Sermon: Proclaiming the Glory of God
The Reverend Suresh Kumar
Preached on 3rd August 2008
by The Reverend Suresh Kumar
Readings: 1 Kings 10: 1-13, Acts 13: 1-13.
I bring Greetings from the Trichy - Tanjore Diocese of the Church of South India (CSI). CSI is an ecumenical united church formed in 1947, the year India became Independent. The Anglican, Methodist, Presbyterian and the Congregational churches came together and formed this Church of South India. The movement towards unity started in the year 1919 in my diocese and several missionaries and Bishops were part of this long process. When CSI was born it was a witnessing event and Christians all over the world wondered how it is going to work. The motto of CSI was 'That they all may be one' the farewell prayer of our Lord Jesus and I am proud to say that CSI as a united church and as a uniting church lives a witnessing Christian life even today. After 60 years of existence, CSI members may not remember all the leaders responsible for this unity but the witness it has brought to the Christians of the world and to the other religious people of India is something special.
It is not just achievements or accomplishments which matter, but people and history look for the end results and the long-lasting memory behind such events.
The story of King Solomon and his Wisdom was very popular in its day and in the faith journey of the Israelites it was important to acknowledge that his wisdom was God-given. When given a choice, Solomon aspired for wisdom from God. He was not a popular war hero in comparison to his predecessors - David and Saul. But he spent lot of his time and energy in constructing, organising and managing the kingdom and his rule. His fame spread through the Middle East and the bible portion for today is one such account.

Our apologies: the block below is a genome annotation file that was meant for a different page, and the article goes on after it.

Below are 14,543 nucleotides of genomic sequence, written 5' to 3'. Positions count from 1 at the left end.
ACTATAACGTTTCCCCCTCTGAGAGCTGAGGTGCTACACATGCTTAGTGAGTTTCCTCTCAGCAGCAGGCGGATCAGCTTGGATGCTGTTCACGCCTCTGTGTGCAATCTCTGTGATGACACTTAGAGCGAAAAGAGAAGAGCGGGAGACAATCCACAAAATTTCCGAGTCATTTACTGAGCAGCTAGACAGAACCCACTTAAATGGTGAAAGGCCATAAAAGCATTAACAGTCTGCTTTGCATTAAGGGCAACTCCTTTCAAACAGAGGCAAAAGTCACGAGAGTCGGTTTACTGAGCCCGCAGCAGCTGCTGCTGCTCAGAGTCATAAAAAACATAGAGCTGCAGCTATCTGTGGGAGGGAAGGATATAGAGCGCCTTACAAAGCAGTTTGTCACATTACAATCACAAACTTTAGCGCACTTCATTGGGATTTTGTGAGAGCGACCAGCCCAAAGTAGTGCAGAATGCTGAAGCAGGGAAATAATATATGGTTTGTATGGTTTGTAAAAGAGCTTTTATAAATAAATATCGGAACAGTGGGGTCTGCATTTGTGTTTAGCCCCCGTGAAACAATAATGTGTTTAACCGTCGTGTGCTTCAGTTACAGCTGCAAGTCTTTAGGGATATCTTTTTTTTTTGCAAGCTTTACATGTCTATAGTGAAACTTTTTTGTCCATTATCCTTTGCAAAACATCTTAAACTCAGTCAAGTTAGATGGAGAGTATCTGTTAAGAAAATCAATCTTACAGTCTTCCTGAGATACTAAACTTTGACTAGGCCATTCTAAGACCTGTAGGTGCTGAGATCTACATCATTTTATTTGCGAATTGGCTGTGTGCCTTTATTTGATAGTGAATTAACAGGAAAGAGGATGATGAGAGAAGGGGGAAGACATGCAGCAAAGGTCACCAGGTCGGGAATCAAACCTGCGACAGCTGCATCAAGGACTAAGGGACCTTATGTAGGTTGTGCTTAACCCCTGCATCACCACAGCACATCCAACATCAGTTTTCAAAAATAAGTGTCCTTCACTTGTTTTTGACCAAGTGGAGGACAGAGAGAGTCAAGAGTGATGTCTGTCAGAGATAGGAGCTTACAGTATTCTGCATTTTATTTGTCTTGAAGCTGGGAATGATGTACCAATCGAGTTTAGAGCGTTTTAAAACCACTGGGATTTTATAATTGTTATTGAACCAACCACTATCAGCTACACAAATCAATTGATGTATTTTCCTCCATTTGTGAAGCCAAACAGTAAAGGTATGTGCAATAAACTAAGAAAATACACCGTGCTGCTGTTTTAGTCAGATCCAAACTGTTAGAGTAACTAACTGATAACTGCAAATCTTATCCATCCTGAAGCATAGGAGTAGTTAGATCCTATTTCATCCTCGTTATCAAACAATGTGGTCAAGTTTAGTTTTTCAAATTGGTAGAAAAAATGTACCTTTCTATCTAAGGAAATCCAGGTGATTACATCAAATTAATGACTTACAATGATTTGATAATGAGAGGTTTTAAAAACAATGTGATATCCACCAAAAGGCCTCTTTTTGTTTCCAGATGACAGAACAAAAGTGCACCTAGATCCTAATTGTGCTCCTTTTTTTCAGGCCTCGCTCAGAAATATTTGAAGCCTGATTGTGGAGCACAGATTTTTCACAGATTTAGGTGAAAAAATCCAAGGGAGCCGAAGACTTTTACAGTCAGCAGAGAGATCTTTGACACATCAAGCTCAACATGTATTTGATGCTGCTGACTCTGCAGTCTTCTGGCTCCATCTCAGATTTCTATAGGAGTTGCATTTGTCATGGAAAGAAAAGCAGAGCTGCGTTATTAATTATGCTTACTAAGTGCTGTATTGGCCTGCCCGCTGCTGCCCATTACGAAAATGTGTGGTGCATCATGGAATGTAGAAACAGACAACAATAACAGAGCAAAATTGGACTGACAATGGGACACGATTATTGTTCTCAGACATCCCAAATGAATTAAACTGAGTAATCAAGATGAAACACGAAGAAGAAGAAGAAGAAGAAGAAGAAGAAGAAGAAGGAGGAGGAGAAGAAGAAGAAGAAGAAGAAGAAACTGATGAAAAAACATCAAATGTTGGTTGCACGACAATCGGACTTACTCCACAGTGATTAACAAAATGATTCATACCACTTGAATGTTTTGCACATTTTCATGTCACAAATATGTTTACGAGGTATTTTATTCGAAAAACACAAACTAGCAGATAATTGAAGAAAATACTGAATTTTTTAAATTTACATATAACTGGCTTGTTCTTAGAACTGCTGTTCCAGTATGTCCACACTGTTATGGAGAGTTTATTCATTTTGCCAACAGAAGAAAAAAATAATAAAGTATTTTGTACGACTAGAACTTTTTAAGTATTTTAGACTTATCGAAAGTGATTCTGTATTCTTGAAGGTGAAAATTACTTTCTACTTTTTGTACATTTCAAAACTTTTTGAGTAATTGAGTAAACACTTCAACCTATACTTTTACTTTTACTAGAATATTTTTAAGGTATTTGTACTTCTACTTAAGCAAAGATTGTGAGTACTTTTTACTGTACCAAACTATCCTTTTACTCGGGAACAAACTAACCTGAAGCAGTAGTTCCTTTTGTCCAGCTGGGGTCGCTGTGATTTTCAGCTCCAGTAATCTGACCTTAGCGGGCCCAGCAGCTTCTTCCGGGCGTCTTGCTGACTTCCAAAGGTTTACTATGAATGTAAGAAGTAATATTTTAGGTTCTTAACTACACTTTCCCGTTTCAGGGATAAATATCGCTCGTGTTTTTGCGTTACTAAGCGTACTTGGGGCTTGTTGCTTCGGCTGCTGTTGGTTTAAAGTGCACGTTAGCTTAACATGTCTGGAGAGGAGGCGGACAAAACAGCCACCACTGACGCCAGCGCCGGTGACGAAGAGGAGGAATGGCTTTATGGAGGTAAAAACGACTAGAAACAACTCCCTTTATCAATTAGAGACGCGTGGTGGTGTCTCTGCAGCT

The Queen of Sheba tells clearly that she has heard people talk about King Solomon and his wisdom, and she came to have a first hand experience of the same. The text even says that she came to test King Solomon. After the encounter, she comes to the conclusion that she had been told only half the truth about Solomon! When she vcisited, the Queen of Sheba saw clearly the ability of Solomon. It was expressed in the architecture, the fine food, his officials and their appearance, the servants and their robes, his cup bearers, the worship and cultic practices! She was overwhelmed. It was a place of overall excellence! Everything seemed special and the visit opened the eyes of the Queen of Sheba. Then she said: "How happy your men should be! How happy are your officials!!...Praise be to the Lord Your God, who has delighted in you and placed you on the throne... because of the Lord's eternal love for Israel, he has made you king, to maintain justice and righteousness."
I think this witnessing statement of the Queen is the most important part of the reading. When others see God working through us it is a very special moment of joy.
King Solomon was appointed by God. Solomon's achievements in life are a demonstration of God's purpose and his performance is for the welfare of the people and it proclaims the love of God for his people. King Solomon is a tool in the hands of God.
In our personal lives, we are to say that we achieve because God gives us the ability and so it is he who performs.